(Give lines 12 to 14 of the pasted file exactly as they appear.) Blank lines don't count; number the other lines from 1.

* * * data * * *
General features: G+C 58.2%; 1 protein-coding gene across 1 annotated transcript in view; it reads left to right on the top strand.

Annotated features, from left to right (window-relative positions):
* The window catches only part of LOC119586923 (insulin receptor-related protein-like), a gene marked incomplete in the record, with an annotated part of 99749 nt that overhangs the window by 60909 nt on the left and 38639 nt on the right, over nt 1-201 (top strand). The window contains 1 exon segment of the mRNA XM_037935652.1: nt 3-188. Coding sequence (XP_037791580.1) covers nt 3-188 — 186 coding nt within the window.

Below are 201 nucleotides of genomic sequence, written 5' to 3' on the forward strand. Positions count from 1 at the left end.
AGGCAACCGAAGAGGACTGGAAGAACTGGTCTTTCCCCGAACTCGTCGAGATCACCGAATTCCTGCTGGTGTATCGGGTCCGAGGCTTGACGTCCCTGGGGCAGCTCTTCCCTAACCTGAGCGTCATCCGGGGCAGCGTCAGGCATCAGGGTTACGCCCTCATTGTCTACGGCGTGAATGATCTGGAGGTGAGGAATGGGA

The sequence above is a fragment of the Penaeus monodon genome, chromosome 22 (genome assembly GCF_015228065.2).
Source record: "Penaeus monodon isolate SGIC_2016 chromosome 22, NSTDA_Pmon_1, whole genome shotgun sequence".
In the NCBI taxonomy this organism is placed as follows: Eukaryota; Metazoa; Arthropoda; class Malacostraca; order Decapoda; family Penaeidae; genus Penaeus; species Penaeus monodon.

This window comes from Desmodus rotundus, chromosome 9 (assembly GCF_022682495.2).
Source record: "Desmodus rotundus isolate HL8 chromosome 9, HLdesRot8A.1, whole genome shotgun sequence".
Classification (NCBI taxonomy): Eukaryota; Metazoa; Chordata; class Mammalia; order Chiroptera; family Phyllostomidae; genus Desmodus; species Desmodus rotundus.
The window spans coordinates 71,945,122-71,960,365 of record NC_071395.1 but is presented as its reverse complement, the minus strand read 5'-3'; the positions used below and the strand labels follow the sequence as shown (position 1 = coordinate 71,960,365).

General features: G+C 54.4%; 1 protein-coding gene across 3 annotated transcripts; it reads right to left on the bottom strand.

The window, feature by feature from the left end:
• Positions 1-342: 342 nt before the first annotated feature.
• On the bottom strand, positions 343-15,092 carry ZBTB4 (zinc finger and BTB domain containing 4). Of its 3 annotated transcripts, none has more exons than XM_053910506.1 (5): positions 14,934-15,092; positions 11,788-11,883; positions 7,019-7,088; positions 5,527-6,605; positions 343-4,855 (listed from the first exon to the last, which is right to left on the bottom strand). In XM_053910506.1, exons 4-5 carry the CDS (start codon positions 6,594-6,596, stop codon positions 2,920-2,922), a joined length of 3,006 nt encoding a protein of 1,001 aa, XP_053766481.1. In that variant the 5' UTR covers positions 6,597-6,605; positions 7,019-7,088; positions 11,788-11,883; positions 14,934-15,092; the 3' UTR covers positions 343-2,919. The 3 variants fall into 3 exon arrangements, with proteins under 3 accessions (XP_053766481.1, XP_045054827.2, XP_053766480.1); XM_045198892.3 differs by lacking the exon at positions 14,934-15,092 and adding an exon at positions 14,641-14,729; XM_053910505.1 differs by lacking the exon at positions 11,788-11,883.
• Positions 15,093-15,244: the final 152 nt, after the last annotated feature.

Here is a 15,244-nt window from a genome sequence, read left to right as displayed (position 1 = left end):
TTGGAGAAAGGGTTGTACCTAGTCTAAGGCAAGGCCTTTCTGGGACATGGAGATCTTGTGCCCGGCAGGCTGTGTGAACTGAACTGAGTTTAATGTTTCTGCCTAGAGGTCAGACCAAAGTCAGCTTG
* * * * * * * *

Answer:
The window spans coordinates 71,945,122-71,960,365 of record NC_071395.1 but is presented as its reverse complement, the minus strand read 5'-3'; the positions used below and the strand labels follow the sequence as shown (position 1 = coordinate 71,960,365).

General features: G+C 54.4%; 1 protein-coding gene across 3 annotated transcripts; it reads right to left on the bottom strand.

The window, feature by feature from the left end: